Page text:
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    Obama Win Could Trigger Regulatory Changes for Tobacco, Beverages

    A new Wells Fargo Securities report looks at the election's impact on several sectors.

    By Melissa Kress, Convenience Store News

    NEW YORK -- In less than five weeks, the country will finally get an answer to the most important question of 2012: Will President Barack Obama get another four years, or will Republican challenger Mitt Romney move into the White House in January?

    While many Americans may think the outcome won't make much of a difference, a new Wells Fargo Securities LLC research report entitled "Election 2012 -- A Race to the Finish" takes an in-depth look at the possible outcomes of the presidential race and their impact on several sectors, including those that directly affect the convenience store industry.

    According to Bonnie Herzog, managing director of beverage, tobacco and consumer research at Wells Fargo Securities, a win by Obama could be a headwind for the tobacco and beverage sectors.

    Tobacco consumption could be negatively impacted if President Obama wins another four-year term, Herzog said, explaining that a Democratic win may trigger increased regulatory controls and increased excise taxes. Conversely, she noted, a Republican win could be marginally beneficial for tobacco companies.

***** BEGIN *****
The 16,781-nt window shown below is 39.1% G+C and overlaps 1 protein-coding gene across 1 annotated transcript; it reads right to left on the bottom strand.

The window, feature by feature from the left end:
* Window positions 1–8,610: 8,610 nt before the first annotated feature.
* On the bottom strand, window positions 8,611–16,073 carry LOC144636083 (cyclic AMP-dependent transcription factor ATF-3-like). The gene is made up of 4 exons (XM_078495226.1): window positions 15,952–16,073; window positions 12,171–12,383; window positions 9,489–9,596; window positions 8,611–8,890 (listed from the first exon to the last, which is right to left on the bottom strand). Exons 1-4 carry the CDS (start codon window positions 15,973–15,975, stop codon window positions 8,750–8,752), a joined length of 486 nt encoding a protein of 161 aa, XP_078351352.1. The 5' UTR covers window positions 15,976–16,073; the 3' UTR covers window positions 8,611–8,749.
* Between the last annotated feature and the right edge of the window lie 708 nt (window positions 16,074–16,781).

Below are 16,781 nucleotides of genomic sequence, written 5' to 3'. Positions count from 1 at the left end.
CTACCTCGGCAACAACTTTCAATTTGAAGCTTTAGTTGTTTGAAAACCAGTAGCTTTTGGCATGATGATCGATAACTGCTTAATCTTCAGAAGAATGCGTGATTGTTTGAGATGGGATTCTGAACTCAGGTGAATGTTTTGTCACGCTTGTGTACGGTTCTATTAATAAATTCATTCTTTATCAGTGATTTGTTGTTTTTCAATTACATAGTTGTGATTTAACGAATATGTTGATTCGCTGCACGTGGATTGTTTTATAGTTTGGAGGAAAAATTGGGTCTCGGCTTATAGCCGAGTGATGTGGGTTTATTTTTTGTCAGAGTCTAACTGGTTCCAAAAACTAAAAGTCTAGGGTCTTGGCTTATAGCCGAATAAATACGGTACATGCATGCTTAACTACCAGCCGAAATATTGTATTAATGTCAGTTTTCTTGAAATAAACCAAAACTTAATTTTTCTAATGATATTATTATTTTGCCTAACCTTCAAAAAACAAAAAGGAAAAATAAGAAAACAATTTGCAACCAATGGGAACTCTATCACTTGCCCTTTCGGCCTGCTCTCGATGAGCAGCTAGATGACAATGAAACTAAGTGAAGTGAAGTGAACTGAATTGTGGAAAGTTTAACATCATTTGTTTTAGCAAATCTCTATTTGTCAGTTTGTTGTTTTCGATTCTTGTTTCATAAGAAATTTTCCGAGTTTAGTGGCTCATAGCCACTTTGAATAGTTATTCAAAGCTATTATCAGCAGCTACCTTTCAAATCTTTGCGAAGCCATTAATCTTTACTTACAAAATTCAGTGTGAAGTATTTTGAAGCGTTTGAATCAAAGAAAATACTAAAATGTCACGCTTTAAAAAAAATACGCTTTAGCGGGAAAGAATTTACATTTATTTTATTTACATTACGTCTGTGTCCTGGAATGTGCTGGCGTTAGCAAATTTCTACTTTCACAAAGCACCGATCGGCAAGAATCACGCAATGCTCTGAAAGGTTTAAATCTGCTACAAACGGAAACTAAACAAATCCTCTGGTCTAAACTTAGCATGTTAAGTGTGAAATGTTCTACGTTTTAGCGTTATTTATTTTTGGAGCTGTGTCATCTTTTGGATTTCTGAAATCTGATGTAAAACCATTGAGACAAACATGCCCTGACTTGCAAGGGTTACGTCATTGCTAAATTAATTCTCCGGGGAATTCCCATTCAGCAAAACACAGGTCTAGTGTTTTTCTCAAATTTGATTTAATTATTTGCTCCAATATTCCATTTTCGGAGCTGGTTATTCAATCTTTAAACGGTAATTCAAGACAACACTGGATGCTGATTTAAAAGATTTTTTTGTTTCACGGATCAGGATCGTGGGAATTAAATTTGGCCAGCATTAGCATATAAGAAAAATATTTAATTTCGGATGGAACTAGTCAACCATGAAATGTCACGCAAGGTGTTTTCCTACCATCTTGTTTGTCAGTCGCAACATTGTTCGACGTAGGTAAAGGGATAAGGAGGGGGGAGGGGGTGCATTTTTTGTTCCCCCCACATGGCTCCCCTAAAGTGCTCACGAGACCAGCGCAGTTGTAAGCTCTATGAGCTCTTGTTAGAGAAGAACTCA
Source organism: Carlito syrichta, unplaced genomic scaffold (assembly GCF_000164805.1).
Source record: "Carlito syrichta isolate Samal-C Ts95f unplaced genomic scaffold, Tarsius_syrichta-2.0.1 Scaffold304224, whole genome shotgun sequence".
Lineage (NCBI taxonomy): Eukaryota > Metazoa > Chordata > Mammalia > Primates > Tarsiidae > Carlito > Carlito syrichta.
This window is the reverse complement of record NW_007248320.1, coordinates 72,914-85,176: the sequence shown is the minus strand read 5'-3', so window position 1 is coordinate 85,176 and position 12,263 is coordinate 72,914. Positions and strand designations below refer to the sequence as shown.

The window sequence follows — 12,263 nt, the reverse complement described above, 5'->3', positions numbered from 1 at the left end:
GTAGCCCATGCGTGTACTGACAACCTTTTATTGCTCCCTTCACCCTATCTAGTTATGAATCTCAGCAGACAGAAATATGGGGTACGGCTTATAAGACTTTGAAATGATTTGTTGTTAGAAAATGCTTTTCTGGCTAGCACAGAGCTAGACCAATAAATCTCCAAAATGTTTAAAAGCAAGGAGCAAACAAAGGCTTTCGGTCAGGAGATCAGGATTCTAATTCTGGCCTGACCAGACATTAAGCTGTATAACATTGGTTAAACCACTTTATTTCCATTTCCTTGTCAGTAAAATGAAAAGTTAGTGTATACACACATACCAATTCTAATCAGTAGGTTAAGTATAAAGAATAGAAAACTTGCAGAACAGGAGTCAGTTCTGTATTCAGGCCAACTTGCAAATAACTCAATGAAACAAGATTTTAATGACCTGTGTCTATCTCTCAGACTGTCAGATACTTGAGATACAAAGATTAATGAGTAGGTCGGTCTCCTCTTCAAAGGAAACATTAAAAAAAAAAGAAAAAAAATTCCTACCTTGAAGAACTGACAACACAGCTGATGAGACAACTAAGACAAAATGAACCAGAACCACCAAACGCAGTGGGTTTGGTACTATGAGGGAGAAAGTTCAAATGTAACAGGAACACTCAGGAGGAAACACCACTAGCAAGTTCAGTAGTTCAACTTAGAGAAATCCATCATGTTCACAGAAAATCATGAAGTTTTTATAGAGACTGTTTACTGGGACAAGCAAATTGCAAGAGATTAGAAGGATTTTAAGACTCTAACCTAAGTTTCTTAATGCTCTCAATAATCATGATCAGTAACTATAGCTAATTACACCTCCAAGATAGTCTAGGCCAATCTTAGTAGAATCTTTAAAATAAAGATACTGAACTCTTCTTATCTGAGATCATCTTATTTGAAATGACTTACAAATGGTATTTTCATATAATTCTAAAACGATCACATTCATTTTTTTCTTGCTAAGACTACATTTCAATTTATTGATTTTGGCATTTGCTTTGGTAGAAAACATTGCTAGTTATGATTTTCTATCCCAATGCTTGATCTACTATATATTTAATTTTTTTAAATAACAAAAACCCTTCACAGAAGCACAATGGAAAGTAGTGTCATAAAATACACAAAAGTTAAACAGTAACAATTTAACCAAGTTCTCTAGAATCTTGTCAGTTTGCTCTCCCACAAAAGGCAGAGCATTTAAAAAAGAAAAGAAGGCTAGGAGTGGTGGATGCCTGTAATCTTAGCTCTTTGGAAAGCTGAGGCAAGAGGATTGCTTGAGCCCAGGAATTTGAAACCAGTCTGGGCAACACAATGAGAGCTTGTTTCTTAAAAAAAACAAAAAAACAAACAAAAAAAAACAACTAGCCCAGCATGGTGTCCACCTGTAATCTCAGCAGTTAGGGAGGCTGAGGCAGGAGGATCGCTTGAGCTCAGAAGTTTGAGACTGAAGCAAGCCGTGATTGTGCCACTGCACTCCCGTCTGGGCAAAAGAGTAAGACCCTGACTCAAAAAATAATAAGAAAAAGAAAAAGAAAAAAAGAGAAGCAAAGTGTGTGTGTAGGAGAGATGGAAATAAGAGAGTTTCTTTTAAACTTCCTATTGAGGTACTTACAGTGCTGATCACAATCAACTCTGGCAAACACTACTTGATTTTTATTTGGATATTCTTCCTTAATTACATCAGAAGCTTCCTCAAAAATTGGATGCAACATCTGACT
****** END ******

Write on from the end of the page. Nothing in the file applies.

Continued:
Herzog painted a similar picture for the beverage sector. A win by President Obama may lead to two negatives: a change in the overall regulatory environment on beverages -- like the recently enacted ban on 16-ounce sugary drinks in New York City -- and a greater likelihood of higher consumption taxes, she said.

    Like in the tobacco sector, a Republican win could be marginally beneficial for the beverage sector, as Romney would likely leave current taxes in place, according to Herzog.

     

    By Melissa Kress, Convenience Store News
    • About Melissa Kress Melissa Kress joined EnsembleIQ's Convenience Store News and Convenience Store News for the Single Store Owner in November 2010. Her primary beats include alcoholic beverages and tobacco. Kress has been a professional journalist since 1995. A graduate of West Virginia University, she began her career in community journalism before moving to business-to-business publishing in 2000, covering commercial real estate.

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